# How to measure temperature of a syrofoam cutter hot wire?

I would like to create a hot wire foam cutter device. The wire material is nichrome, diameter 0.9mm, resistance is about 1.7 Ohm/meter. For best cutting results, I would like to control the temperature electronically. This will be a 4 axis CNC system where the wire length between the mounting points changes while the axes move. Planned length of the wire is abount 1.5m. Another extra (non-heating) wire is added, that is able to change its length to ensure the tension of the wire while the axes move. So the length of the heated part of the wire would not change, but it would be hard to measure the contraction caused by the heat.

The main question is this: how can I measure the temperature of the wire? I was first thinking about a thermistor, but then I realized that the hot wire itself could be acting as a thermistor. When temperature goes up, then probably the resistance will also go up. However, I have no idea how to create a circuit that measures the current flowing through (it can be 10A), and how to calculate the temperature from that. Another problem is that the hot wire will be heated with a 24V 200W transformator, unregulated AC power. My idea for power control was to use a diode bridge, a high power fet for switching (e.g. IRF44N or similar) and PWM signal to control the temperature. But this would make temperature measurement impossible - PWM controlled AC cannot be used together with the other idea.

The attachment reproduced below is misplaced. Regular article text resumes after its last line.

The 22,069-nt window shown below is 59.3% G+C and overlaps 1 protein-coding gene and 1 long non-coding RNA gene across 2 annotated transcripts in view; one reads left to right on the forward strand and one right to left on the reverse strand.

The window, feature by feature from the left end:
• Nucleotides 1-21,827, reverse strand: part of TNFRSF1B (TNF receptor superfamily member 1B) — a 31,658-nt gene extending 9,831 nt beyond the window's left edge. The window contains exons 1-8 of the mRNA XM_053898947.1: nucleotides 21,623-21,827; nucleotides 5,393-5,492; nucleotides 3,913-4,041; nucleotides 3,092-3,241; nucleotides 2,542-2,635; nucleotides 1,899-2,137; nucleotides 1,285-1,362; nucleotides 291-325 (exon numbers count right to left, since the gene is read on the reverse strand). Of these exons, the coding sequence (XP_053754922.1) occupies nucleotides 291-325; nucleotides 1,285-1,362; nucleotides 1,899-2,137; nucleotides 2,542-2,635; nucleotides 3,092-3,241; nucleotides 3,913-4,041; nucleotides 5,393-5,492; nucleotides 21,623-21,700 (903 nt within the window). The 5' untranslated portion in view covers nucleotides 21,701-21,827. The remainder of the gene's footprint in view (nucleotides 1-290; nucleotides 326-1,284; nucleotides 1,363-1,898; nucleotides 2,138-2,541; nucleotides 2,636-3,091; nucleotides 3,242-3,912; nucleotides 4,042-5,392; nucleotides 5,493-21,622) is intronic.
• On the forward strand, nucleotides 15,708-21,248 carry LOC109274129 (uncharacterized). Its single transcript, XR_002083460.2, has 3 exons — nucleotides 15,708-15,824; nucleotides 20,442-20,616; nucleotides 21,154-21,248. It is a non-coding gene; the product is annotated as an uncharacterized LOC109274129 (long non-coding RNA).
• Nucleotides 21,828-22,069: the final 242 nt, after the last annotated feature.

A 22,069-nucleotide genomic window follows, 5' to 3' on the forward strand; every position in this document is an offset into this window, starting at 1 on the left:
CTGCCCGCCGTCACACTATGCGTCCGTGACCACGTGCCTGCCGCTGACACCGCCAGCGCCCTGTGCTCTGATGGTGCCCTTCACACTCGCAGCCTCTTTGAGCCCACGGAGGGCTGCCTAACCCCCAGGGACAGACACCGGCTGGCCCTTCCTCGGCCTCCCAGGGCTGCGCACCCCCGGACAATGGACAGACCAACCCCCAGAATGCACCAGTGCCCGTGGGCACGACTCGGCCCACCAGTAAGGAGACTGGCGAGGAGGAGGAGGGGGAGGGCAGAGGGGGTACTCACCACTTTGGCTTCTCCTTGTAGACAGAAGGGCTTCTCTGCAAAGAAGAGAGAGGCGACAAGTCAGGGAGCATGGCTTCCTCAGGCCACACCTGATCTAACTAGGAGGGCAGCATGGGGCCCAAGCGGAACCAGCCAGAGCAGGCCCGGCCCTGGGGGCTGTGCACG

The workaround I have in mind is this: use regulated DC and a simple A/D converter to measure the resistance of the wire in every (say) 1 second. Heating would be turned off completely during resistance measurement. This would take just a few msec. Use the PWM controlled driver to heat the wire in the remaining time. Would that work? How can I separate the heating circuit from the measurement circuit? (E.g. to protect the A/D converter safely.)

The secondary question is this: do any of you have an idea about how much power and voltage I need to heat the wire? I thought that 200W would be enough. That is about 8 amps at 24V. But don't have any experience. Also, even if I can measure the resistance of the wire, I have no idea how to convert it to a temperature value. (It would be nice to display the absolute temperature value, but it is not important - all I care is to adjust and maintain a constant temperature that has the best cutting results.) I have a 24V 210W transformator for heating, but the power may not be enough.

Or maybe you have an easier solution in mind - please don't hesistate to share.

Mechanical part:

Heating goes through the green lines and the red wire. Tension is provided by the gray cable (which is not heated).

• Look at a Wheatstone Bridge, always the general solution I use when needing to measure a varying resistance. Though I am not sure how efficient it'll be with that high of a power, I've only used it in low power applications. – Jarrod Christman Jan 10 '16 at 13:23